December 6, 2014

Hockey Book Review: Jean Beliveau: My Life In Hockey

Magnificent. Awe-inspiring. Compelling. Special. Honest. Classy.

Normally these words are reserved for Jean Beliveau, one of the top 10 hockey legends of all time and a man who everyone, hockey fan or not, respects and admires.

But today these adjectives, and there are never enough, are reserved for his re-released autobiography Jean Beliveau: My Life in Hockey.

Buy The Book: Amazon.ca - Chapters - Amazon.com

The Beliveau story has long been a literary classic. First published in 1994 and expanded in 1995. The book was co-written with Chrys Goyens and Allan Turowetz. Now you know the always articulate Beliveau was very hands on in every incarnation of this project, but Goyens and Turowetz lend their literary prowess to make this book as strong as any book in the hockey world.

I recently review unauthorized biographies of Bobby Orr and Gordie Howe. Both were absolutely wonderful books and incredibly well written, but they both suffered from the lack of participation from the story's main character.

Now imagine a book of the same quality and of a legend of the same ilk, only this time the character is not only involved but incredibly open, personal and refreshingly frank. That has always been the magic of Beliveau's autobiography.

This magic is even more pronounced in the 2005 release, as Beliveau becomes even more reflective.

After a new foreword by Wayne Gretzky, Beliveau opens with a new chapter called "The Best Seats In The House" where it is clear he has been facing mortality for some time. He talks about his teammates who have left us, remembering lost heroes Claude Provost, Doug Harvey, Jacques Plante, J.C. Tremblay, Bob Turner, Gerry McNeil, and most importantly Rocket Richard. Just days before the Rocket's passing, Beliveau was dealt a sobering dose of mortality when hockey's ultimate gentleman was diagnosed with cancer.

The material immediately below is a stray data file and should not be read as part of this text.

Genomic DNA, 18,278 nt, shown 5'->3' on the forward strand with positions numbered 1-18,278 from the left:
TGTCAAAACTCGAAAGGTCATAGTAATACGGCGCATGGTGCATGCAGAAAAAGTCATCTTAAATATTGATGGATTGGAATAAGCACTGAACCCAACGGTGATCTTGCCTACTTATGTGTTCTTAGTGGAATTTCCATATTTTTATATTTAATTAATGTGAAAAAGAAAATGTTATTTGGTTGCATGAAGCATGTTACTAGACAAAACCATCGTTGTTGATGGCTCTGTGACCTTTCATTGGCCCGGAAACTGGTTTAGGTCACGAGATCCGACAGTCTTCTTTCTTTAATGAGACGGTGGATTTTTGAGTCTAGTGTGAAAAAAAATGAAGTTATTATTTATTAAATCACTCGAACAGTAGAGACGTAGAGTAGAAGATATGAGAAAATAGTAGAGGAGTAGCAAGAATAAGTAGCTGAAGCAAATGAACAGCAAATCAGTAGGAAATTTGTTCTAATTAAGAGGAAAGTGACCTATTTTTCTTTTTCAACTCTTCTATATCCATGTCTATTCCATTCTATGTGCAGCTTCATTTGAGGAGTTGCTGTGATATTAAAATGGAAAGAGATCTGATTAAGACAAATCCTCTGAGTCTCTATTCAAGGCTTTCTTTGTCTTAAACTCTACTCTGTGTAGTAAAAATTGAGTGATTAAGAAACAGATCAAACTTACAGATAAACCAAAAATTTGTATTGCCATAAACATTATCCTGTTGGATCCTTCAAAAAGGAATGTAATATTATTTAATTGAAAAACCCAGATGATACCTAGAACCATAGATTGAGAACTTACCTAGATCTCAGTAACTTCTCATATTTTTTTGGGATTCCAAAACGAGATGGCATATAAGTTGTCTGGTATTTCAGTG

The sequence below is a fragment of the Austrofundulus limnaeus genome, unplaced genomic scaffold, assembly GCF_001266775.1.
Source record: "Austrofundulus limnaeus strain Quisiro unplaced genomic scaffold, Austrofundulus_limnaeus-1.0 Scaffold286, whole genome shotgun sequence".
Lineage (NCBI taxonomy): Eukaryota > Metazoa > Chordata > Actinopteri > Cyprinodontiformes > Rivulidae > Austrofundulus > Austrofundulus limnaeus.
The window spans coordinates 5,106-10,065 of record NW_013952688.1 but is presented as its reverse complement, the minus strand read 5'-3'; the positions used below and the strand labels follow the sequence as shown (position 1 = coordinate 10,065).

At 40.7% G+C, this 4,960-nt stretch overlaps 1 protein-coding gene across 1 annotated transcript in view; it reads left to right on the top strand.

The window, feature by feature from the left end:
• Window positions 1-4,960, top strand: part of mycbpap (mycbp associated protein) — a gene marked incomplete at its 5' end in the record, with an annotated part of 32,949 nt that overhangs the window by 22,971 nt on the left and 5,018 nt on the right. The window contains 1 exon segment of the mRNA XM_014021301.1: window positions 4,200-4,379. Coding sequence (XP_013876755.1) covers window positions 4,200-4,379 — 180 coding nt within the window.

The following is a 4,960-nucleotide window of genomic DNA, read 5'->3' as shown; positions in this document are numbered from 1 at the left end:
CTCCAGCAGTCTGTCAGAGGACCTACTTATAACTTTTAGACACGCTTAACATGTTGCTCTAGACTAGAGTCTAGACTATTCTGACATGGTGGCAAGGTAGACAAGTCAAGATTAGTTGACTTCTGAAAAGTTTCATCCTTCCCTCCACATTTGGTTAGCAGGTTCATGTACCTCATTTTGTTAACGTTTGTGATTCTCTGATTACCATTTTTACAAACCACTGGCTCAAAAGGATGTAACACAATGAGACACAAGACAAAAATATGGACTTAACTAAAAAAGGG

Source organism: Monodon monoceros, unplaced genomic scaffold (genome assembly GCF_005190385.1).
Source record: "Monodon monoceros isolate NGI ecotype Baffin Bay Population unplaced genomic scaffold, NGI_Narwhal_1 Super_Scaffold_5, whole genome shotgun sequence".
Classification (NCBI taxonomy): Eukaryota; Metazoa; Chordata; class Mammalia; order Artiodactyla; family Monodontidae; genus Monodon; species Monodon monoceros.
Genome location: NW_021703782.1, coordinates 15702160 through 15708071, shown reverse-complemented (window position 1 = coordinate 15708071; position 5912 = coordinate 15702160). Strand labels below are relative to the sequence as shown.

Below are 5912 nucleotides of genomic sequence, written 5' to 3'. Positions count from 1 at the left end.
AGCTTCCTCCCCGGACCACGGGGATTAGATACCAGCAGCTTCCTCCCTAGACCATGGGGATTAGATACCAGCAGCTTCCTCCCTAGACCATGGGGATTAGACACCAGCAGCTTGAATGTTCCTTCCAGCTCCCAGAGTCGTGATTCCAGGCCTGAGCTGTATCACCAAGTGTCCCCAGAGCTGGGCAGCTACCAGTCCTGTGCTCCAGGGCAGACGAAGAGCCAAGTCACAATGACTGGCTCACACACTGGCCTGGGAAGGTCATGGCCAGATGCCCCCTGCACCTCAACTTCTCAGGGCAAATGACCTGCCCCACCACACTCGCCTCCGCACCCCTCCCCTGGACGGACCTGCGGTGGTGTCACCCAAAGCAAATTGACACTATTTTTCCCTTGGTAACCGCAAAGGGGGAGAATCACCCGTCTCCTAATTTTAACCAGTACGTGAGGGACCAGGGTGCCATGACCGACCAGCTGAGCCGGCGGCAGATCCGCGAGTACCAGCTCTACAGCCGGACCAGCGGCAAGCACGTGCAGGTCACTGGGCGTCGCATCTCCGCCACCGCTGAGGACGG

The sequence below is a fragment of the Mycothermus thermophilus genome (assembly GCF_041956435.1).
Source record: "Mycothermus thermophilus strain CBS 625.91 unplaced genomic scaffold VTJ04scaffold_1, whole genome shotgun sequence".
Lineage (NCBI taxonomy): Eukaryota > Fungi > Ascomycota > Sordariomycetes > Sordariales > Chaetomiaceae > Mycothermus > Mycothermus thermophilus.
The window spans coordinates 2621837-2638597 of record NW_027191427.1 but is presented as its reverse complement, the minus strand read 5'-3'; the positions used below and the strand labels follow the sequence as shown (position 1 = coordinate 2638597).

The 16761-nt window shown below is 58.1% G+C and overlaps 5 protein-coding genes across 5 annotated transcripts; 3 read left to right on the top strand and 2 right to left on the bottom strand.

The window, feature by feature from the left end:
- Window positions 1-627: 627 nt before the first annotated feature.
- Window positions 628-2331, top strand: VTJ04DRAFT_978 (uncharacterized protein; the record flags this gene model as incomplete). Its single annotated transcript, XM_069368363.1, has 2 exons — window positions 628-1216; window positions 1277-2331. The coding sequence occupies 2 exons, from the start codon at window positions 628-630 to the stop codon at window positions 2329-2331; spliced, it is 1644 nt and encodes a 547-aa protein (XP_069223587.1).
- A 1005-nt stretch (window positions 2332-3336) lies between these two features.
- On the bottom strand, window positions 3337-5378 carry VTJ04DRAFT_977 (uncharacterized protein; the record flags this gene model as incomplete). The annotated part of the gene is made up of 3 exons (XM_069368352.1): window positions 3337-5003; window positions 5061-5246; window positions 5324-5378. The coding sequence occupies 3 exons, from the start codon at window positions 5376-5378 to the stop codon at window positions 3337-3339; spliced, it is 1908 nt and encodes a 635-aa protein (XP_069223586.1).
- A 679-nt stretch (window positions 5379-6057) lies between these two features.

Beliveau fascinates the reader just by being honest and articulate. From that point on you are captured by the book's magic.

Unlike many re-published titles, the opening chapter and new foreword are not the only new additions of the book. Most of the original chapters return in their original glory, but polished up to better connect with modern times. Beliveau enters into such topics as the 2005 lost season and the new NHL in his approach to introducing new readers to his original chapters such as "La Vielle Capitale," The Tug-of-War," "The Fantastic Fifties," "The Neglected Sixties," "The Players," "The Bobby Orr Revolution," and "The Second Floor."

Beliveau also concludes the book with two new chapters, "We Are All Fans," where he looks at his and our love of the game, and "Legacies," where he has realized his greatest legacy, after a life in hockey, may not be on the ice after all.

The original Beliveau biography is a hockey classic. But this 2005 Greystone Books re-release is so much better. I didn't know that was possible to do. It is and has been done, although its too bad one of the finest gentlemen you'll ever know had to go through so much hardship and loss to accomplish that.

Overall Book Rating: 5/5 Hall of Famer

4 comments:

Robert September 26, 2007 at 4:55 PM  

Hello Joe,

Thanks for your review and for the site as such. Lots of good stuff, especially for people like me who experienced the "golden age" as described in Beliveau's book. I don't know if you know of it, but a very good book on Beliveau was written in 1969 by Hugh Hood, a novelist, called "Strength Down Centre". It's really well done, describing the "family" that the Canadiens organisation used to be, and includes a detailed description of the 69 season and the Canadiens' playoff victory over the Bruins. He also plays a bit of pickup hockey with Jean and offers some amazing insights. I suppose the book's out of print now.

Keep up the good work and thanks again!

Robert

Dennis,  December 5, 2009 at 12:59 AM  

I have yet to read the book, but I recall seeing a quote by Beliveau (maybe in article about Beliveau in Maclean's magazine) that the Golden Age of hockey was whenever you were 12. Does a quote like this appear in the book?

If it exists, it is similar to Ken Dryden's quote about the Golden Age of hockey being when you are young.

Any help appreciated.

Dennis H

Dennis,  December 5, 2009 at 1:03 AM  

I have yet to read the book, but I recall seeing a quote by Beliveau (maybe in article about Beliveau in Maclean's magazine some time ago) that the Golden Age of hockey was whenever you were 12. Does a quote like this appear in the book?

If it exists, it is similar to Ken Dryden's quote about the Golden Age of hockey being when you're young.

Unknown December 8, 2014 at 12:10 PM  

Would you still recommend the book? And would you recommend Doug Harvey book too?

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